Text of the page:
Although missteps are unavoidable, the real reason that entrepreneurs feel demoralized enough to let their businesses die is typically because (barring some catastrophe) they feel like their business has gone down the wrong path.
Having clearly set goals and this kind of self-awareness gives you a roadmap for what success looks like and can give you the vision and conviction to follow the advice of Percolate co-founder, James Gross.
Startups fail because they can’t find product/market fit and they give up before finding it. How do you avoid this downfall?
Never give up.
Russian Gamer Brothers Are the Newest Hidden Billionaires
Russian-born Igor and Dmitry Bukhman are seeking growth to challenge Tencent and Activision.
Almost two decades ago, in a remote Russian city best known for its butter and linen, two brothers shared a bedroom and a Pentium 100-powered computer they used to code their first game.
Wall Street wants a piece of what they’ve built since.
Playrix has met with some of the biggest banks “and visited their skyscrapers,” said Dmitry Bukhman, 34, citing meetings with dealmakers at Goldman Sachs Group Inc. and Bank of America Corp. For now, though, “we are focused on growing the business.”
He and Igor Bukhman, 37, are the brains behind Playrix Holding Ltd., the creator of popular games similar to Candy Crush, including Fishdom and Gardenscapes, with more than 30 million daily users from China to the U.S. and annual sales of $1.2 billion, according to Newzoo. That makes the company one of the top 10 iOS and Google Play app developers by revenue, data from researcher AppAnnie show, putting Playrix in the same league as Tencent Holdings Ltd., NetEase Inc. and Activision Blizzard Inc.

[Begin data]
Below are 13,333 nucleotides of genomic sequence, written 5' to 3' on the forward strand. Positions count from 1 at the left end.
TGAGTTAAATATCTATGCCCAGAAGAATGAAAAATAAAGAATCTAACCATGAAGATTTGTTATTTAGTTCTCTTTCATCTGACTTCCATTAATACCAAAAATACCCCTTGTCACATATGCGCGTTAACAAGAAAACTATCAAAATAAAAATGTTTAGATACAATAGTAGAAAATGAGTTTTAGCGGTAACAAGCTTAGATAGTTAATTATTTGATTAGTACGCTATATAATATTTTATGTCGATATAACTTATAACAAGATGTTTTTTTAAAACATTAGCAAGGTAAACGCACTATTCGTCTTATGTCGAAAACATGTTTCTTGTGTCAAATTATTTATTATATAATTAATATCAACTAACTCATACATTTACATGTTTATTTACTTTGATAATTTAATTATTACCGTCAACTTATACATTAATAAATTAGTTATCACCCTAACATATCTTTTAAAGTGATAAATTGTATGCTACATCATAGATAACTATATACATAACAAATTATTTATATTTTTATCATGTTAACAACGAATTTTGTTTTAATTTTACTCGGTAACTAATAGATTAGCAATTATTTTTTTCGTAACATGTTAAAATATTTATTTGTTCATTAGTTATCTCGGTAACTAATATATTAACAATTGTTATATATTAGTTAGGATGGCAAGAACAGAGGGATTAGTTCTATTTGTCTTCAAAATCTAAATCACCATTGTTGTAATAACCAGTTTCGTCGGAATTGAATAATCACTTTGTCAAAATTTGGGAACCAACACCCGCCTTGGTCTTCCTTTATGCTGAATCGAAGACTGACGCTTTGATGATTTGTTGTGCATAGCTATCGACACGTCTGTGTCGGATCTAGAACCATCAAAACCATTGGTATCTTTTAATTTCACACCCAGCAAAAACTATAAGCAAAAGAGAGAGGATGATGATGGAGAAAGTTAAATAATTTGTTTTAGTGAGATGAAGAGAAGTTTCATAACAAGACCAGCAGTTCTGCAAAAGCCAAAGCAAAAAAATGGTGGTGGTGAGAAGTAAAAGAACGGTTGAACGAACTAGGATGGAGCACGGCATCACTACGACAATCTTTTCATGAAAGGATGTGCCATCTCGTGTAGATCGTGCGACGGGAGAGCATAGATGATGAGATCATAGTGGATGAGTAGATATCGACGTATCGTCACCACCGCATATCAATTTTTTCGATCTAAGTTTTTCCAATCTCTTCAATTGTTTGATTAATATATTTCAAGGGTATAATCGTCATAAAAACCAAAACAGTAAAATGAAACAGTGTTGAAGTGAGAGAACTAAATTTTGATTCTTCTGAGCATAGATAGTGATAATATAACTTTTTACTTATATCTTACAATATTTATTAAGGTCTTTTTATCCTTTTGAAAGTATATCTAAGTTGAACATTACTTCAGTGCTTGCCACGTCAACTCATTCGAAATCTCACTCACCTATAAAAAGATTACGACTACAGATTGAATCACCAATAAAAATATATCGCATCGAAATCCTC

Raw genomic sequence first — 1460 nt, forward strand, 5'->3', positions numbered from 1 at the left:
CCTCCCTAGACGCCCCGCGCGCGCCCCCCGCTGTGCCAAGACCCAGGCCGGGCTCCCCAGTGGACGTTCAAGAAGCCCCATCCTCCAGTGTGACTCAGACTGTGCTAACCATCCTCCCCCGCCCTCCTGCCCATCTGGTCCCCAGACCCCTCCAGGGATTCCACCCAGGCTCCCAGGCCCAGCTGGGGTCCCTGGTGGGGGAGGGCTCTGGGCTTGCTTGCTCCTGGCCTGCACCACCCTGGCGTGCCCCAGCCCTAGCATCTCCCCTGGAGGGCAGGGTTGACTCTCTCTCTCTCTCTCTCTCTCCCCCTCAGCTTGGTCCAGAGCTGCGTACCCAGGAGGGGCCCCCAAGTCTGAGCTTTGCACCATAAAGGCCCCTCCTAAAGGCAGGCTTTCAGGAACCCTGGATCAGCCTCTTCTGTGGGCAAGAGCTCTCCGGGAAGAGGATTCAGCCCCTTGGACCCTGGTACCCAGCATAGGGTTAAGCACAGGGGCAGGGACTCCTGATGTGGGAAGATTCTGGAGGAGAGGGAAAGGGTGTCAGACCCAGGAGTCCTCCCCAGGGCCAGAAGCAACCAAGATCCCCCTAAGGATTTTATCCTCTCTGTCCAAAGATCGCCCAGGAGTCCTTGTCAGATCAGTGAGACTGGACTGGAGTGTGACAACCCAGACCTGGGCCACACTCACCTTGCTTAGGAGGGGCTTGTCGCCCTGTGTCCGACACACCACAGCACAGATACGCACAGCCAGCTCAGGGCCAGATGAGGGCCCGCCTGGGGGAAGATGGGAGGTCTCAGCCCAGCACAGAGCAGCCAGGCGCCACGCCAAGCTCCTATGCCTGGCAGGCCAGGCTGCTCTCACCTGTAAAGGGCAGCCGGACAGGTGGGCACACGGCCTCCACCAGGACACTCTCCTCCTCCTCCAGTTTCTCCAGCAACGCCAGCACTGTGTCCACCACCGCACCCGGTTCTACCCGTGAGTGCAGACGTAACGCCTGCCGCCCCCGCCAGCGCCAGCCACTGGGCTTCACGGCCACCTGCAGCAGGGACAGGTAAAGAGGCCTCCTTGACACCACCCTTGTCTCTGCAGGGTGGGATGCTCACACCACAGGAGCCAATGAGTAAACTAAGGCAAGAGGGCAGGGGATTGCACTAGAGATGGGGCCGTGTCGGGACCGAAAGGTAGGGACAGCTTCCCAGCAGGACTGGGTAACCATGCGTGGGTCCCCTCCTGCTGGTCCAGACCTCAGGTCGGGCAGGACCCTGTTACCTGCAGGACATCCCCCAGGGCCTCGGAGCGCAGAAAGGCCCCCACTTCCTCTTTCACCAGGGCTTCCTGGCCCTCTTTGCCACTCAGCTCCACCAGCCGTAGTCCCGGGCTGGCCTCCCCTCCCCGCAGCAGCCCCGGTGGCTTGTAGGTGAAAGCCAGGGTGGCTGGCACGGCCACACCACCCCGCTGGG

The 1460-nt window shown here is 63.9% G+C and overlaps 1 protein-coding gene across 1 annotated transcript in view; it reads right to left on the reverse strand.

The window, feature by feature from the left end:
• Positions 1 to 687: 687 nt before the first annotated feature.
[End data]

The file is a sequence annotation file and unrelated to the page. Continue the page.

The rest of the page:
Today, each brother is worth about $1.4 billion, according to the Bloomberg Billionaires Index. They haven’t previously appeared in a global wealth ranking.
Their road to riches started in 2001 in the city of Vologda, almost 300 miles (483 kilometers) north of Moscow, where Igor learned from a university professor that he could sell software online. He decided to try with Dmitry, who was still in high school at the time.
“We had no experience, no business understanding whatsoever—everything we could imagine was writing games,” Igor said.
The U.S. is Playrix’s biggest market, followed by China and Japan, the brothers said in a recent interview in Tel Aviv, where they spend some of their time. The two remotely manage about 1,100 employees, including personnel at its Ireland headquarters and developers in Russia, Ukraine and Belarus.
“For $3 billion we won’t sell”
The brothers’ first product was a game akin to Xonix in which players must use a cursor to open pieces of a hidden picture before being struck by flying balls. They wrote it during a summer break and generated $60 in the first month and later $100 a month, about half of the average salary in Vologda.
“We thought, ‘If one game makes $100, we can write several dozen of them and make a lot of money,”’ Igor said.
Their second game, featuring an animated character designed by an outsourced artist, brought in $200 a month. Their copycat of Tetris brought in $700 a month, but the brothers shut that down after learning that the game was protected by a license. In 2004, when the business reached $10,000 of monthly revenue, they registered a legal entity, rented space for an office in the basement of a book warehouse and hired other staff to accelerate production.